It's about that time; school is back on the mind. You might have chosen your fall semester courses, or attended an orientation for new students. Some college students might getting ready to pack up and head to the dorm. Or they may be returning to school after a long hiatus, juggling the demands of working and family while getting prepared to log into their first online class of fall.
Regardless of whether you are heading to college for the first time or the last time, a 2-year community college or 4-year university, you'll want to make the most of your upcoming first semester of the school year.
"Showing up for class and taking notes is only half a loaf of [the college] experience," says Patrick Burkhart, provost of Mesa Community College in Mesa, Arizona.
For the full loaf, try doing these 15 things during your fall semester:
1. Don't miss that orientation or welcome event
Not everyone needs to go to orientation, but if you're a freshman or on a new campus, you don't want to miss your opportunity to get acquainted with your new surroundings.
"It takes a lot of time to get use to this new environment," says Meghan Cisar, assistant director of Student Success Programs at Kent State University. To help its new students acclimate, Kent State holds a welcome weekend and offers a first-year experience course as well, which other universities may do as well.
2. Fine tune your study habits well before finals and that tougher spring semester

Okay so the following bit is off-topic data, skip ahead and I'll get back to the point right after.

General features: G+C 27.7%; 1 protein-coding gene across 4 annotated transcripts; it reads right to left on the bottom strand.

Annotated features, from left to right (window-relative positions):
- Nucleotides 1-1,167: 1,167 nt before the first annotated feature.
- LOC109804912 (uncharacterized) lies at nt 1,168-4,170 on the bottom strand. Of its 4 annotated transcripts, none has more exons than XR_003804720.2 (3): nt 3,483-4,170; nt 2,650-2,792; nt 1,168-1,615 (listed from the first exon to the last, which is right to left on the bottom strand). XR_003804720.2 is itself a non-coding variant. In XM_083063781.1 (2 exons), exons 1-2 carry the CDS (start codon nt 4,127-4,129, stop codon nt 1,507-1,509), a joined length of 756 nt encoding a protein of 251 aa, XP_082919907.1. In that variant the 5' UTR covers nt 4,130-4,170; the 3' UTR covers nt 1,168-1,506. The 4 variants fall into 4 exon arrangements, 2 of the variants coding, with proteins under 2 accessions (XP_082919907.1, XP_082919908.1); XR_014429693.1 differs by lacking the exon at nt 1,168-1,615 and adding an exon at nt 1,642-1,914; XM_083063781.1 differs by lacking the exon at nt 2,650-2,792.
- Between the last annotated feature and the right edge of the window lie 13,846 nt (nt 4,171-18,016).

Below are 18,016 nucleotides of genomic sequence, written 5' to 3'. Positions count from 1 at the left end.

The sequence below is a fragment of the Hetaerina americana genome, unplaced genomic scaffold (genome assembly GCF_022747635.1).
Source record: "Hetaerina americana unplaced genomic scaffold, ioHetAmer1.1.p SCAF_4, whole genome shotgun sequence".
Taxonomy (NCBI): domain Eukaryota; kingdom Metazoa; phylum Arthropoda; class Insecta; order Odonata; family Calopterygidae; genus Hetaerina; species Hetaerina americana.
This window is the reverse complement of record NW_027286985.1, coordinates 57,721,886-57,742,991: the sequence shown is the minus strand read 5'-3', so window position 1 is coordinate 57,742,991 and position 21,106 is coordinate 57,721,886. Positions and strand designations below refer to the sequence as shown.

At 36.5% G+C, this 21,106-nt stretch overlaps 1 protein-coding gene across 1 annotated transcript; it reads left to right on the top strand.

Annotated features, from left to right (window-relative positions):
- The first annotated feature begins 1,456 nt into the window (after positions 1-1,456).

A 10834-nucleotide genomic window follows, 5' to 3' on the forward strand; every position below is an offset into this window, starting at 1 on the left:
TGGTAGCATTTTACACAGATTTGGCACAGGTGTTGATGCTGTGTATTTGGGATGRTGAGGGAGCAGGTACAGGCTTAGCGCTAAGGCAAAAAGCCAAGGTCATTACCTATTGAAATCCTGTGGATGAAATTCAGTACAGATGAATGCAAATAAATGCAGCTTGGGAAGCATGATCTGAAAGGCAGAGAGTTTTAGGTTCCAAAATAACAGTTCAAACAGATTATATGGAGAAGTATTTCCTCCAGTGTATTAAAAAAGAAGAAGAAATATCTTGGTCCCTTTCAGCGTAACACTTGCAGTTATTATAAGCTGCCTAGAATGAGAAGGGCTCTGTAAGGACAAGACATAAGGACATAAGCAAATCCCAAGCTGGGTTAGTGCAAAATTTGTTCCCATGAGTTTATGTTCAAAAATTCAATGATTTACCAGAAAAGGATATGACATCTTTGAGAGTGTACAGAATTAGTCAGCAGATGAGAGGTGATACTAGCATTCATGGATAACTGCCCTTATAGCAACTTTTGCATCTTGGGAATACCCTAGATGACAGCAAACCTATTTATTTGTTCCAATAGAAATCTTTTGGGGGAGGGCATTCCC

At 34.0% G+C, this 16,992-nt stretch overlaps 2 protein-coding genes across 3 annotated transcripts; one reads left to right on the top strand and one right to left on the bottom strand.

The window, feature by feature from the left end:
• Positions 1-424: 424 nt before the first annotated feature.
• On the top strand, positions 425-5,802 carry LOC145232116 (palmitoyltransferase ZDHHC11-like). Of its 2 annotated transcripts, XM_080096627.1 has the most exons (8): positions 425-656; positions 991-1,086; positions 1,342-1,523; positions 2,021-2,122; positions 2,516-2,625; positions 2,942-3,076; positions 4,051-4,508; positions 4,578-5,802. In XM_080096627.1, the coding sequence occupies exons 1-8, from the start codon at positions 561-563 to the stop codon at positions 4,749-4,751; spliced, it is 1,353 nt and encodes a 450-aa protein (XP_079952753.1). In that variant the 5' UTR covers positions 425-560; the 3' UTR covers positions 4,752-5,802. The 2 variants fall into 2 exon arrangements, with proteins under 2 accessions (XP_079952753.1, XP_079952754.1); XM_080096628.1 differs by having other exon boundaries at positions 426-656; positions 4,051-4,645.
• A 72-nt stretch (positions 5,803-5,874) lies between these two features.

Even college pros can use fall semester as a time to fine tune study habits. Try one of these techniques which research shows might increase how much you can recall at test time.
- Space out your study sessions rather than cramming.
- Try studying in different locations each week.
- Include several subjects in the study session rather than focusing on only one.
3. Hurry to get an on-campus job… they're snatched up quickly
On-campus jobs offer several benefits including close proximity to your workplace and employers who understand student schedules. Plus, getting a job could help you stay on course to earn your degree.
"Students who work on campus have a much higher retention rate than those who don't," says Les Baltimore, senior associate provost of the Office of Academic Services and Retention at Adelphi University.
4. Take 15 credits if you can handle it -- it can pay off
Another way to increase your chances of success at college is to take a full load of courses. Kent State conducted a retention study and found students who took at least 15 credits a semester where more likely to graduate on time.
5. Attend a career fair, even if you're a nontraditional student
Fall semester may also be prime time for career fairs hosted by colleges and universities. Even if you won't be graduating and looking for a job in the next year or even if you think it'll be geared toward a younger audience, you should still attend to get a feel for the job market and which employers are hiring in your field.
Plus, attending one might even help you find out more info on the best way to change careers, if that's why you're back in college.
6. Think about doing an internship before your classmates beat you to it
Too many students wait until later in the year to start explore internship opportunities. "Think about internships from day one," Baltimore advises.
By starting early during the fall semester 2015, you can avoid having all the best positions snatched up while you're still polishing your resume. Whether your goal is a business career, legal profession, health care position, or anything in between, there's likely an internship opportunity for you.
7. Give yourself a leg up on your classmates and stop by your professor's office hours
It's never too early to create meaningful relationships with your instructors.